TalentCentrik and What Went Right, the Big Ideas behind the Professional Leaders Project (PLP) and Hillel’s Steinhardt Jewish Campus Service
Article and Big Ideas 3 and 4
by Rhoda Weisman
[Article 1 and Big Idea 1 expressed a non-traditional view that the Jewish community does not have a crisis of young talent. In fact we are rich in them but that we need to be TalentCentrik, making the recruiting and developing of young talent a top priority. Article 2 and Big Idea 2 addresses a central practice in how to build a larger TalentCentrik culture in which both young and seasoned talent thrive.
This is the last article in a 3-part series. Article 3 addresses the two most important success factors in developing, leading and sustaining TalentCentrik organizations where young talent thrive.]
Just before graduation from the Hornstein Jewish Professional Leadership Program at Brandeis University, I received a call from my favorite professor, Larry Sternberg. He asked to meet at his office. I was scared to death. Thoughts of flunking his class and not getting the degree flooded my head. I had come from an outreach background and was not yet confident in this field. “Did I pass,” I asked with a white face? His answer changed the direction of my life. Sit down he growled at me – the way only a caring person can. “Why do you think you failed? Your paper was excellent and you’re just starting. Go to Hillel at UCLA and make a huge difference. Professor xyz from our senior team is going to contact the Hillel Director on our behalf and sing your praises.
I had just learned the two most important lessons for developing young talent. One, community can’t be built alone. And two, everyone needs coaching and mentoring.
Big Idea 3 – Only coaching and mentoring can sustain thriving talent pools.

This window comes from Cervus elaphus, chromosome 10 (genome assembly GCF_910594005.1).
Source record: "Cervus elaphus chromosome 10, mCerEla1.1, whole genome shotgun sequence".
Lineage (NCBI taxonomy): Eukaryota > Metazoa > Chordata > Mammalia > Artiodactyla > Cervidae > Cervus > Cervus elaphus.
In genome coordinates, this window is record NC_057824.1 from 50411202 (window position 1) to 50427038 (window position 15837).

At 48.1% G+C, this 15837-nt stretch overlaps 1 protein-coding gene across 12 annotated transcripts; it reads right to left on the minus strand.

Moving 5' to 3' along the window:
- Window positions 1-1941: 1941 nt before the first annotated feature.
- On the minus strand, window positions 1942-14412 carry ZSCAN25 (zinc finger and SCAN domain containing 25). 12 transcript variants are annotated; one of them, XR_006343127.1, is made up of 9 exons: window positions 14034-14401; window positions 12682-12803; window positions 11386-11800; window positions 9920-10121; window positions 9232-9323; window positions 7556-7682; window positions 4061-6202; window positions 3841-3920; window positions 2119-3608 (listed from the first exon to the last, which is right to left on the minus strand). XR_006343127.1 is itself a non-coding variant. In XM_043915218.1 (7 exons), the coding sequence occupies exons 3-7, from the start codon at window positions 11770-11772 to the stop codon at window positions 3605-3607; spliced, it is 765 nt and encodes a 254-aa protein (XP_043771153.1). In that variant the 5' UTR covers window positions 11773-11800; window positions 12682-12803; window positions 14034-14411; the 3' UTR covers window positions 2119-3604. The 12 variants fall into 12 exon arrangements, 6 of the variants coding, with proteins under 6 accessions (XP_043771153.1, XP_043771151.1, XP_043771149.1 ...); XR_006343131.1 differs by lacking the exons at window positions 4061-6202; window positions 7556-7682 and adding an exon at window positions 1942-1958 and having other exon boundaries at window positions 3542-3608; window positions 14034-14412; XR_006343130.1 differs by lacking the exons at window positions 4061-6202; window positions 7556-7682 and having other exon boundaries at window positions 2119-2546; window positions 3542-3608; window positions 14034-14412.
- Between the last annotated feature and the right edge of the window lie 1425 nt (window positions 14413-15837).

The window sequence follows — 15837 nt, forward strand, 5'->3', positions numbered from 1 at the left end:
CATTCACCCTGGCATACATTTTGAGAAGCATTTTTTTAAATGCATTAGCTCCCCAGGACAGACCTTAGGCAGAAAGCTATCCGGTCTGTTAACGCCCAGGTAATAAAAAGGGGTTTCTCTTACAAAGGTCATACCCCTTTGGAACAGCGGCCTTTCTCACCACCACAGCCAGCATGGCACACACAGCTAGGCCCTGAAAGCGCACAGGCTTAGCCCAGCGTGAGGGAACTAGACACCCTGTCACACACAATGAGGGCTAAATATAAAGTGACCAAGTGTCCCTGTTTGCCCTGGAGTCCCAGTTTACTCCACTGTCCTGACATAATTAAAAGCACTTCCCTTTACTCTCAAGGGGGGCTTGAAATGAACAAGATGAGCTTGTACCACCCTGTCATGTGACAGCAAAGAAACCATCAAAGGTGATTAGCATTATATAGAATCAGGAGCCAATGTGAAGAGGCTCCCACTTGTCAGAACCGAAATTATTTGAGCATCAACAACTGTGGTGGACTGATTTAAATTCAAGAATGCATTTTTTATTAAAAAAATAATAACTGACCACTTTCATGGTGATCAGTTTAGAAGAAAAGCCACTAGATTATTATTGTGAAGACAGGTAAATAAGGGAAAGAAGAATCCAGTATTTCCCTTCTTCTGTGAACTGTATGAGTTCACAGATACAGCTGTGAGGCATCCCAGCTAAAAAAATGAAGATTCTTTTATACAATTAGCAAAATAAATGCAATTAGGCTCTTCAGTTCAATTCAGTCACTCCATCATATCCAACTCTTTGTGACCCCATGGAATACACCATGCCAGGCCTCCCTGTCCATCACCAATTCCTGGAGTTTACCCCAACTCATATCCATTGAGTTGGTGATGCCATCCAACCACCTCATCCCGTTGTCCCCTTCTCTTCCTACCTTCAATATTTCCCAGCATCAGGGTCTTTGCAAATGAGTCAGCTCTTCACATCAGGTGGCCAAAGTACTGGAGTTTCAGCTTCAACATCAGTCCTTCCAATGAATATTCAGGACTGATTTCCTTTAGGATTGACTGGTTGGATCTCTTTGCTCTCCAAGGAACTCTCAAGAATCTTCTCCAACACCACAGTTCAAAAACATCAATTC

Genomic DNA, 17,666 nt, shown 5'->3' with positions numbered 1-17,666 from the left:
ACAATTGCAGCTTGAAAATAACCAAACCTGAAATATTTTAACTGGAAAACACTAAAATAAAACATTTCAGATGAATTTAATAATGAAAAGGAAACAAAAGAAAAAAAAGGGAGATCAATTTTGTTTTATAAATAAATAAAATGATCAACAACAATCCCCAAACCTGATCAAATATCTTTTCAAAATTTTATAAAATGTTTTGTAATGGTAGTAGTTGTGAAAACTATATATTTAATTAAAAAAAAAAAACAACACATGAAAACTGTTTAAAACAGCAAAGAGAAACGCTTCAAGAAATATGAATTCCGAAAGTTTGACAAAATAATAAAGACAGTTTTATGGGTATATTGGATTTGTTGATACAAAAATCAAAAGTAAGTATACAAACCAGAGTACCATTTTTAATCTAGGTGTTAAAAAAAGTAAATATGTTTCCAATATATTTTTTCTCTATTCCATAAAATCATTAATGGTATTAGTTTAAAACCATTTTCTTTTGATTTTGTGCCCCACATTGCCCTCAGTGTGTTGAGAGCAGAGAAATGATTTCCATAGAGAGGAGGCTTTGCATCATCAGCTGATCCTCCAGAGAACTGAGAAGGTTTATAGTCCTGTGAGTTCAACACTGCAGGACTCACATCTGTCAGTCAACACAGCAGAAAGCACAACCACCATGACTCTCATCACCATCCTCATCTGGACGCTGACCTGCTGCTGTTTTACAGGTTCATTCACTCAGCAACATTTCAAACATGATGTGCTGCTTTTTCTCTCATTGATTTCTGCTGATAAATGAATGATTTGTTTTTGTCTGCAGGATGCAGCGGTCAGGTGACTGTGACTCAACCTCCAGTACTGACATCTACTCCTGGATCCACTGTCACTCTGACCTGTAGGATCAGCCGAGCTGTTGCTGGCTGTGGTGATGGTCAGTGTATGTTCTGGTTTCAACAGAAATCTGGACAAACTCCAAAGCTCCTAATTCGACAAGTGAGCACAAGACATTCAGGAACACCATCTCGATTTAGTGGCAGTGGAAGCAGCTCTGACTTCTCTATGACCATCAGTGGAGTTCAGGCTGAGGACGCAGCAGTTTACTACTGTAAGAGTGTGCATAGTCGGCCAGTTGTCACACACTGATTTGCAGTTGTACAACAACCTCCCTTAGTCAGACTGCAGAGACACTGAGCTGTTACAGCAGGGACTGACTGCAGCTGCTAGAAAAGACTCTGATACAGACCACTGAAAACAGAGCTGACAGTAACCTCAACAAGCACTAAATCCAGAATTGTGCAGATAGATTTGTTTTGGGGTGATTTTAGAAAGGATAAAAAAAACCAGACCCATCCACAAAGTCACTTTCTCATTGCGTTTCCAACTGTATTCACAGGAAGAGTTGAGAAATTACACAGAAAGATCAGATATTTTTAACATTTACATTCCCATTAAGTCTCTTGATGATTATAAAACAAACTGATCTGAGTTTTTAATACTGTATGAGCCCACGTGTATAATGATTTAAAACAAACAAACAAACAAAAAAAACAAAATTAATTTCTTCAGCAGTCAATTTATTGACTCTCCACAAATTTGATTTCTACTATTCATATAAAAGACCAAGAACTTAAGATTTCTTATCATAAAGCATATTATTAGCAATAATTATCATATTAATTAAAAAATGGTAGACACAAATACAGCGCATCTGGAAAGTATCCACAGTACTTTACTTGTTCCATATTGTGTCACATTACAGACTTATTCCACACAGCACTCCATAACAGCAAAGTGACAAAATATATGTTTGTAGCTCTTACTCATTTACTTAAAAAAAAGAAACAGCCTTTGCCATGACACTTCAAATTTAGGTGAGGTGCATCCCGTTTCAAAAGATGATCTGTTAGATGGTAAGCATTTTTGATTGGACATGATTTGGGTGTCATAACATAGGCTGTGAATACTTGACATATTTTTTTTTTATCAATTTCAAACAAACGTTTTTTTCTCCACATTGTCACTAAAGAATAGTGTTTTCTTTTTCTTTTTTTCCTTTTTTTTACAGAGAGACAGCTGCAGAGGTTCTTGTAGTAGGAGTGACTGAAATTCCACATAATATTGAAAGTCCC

We can’t see all of our strengths and challenges. Even if we could, what if our thoughts are incorrect? Dr. Daniel G Amen , renowned psychiatrist in his landmark breakthrough book, “Change Your Brain, Change Your Life,” writes, “Your thoughts do not always tell the truth. Sometimes they even lie to you.” Who will lift us up when we need support and clarity as Larry did or help gently confront us to move through challenges as other mentors of mine have done?
Two values that set PLP apart was a commitment to 1:1 leadership coaching for all young talent, and tools to create long-lasting mentoring relationships. The former helped talent actualize their potential, optimize their strengths and skills and support them to become high-level leaders in Jewish life. The latter connected them to their colleagues and to seasoned leaders whom they could learn from and reciprocate.
Every month, PLP’s team of coaches listened, questioned, supported, challenged, encouraged insight and opened doors for talent. In the course of speaking, an array of issues and interests arose where coaches offered guidance that helped PLP’ers dramatically improve their standing and positions in Jewish organizations.